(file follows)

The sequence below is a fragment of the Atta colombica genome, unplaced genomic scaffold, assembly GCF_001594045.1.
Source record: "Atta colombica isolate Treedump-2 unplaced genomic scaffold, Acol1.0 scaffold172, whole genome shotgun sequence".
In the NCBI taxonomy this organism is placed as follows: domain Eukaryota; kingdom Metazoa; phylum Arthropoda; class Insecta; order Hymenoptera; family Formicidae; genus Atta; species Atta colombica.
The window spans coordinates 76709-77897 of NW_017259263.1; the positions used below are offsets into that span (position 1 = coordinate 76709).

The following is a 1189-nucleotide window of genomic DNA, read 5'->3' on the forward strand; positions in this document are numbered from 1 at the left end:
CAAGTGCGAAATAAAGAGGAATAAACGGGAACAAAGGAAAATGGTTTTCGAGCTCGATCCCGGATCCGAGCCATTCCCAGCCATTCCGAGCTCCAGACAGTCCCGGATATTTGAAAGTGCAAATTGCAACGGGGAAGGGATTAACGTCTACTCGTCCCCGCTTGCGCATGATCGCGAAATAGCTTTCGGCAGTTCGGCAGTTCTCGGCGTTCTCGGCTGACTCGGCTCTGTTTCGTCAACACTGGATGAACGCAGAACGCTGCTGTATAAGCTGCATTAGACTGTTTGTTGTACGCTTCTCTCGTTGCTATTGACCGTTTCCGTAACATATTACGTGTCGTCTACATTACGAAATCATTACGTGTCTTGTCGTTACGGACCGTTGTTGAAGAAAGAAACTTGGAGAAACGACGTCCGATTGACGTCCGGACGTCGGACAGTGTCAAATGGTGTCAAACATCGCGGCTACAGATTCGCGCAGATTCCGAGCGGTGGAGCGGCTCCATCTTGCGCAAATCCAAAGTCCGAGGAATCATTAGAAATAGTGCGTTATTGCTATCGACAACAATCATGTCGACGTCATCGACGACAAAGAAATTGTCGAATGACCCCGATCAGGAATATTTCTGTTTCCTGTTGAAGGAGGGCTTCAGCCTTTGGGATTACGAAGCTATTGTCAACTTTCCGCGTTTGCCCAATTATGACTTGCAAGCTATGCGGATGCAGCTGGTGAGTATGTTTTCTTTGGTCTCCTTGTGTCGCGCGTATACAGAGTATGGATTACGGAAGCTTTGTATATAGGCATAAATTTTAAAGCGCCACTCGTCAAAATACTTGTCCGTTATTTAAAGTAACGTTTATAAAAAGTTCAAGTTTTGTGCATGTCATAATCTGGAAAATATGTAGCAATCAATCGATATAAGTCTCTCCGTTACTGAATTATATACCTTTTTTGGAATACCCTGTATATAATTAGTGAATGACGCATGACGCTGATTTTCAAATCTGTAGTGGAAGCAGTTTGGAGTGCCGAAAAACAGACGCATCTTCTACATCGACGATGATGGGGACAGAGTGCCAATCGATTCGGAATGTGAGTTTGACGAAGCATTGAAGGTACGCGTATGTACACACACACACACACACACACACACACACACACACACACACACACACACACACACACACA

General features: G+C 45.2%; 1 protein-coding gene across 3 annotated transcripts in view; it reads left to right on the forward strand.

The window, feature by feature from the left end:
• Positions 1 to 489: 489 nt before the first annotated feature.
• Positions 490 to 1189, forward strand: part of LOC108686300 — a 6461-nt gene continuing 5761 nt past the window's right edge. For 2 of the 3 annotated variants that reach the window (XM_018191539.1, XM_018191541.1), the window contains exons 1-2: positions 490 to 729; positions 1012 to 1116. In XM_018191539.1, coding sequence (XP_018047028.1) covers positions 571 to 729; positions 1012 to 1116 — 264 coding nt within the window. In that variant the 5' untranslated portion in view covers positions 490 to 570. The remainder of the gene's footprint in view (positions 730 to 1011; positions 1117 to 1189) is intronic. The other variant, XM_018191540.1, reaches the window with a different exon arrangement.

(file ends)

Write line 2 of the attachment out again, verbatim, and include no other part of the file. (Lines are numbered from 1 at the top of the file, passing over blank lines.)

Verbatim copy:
Source record: "Atta colombica isolate Treedump-2 unplaced genomic scaffold, Acol1.0 scaffold172, whole genome shotgun sequence".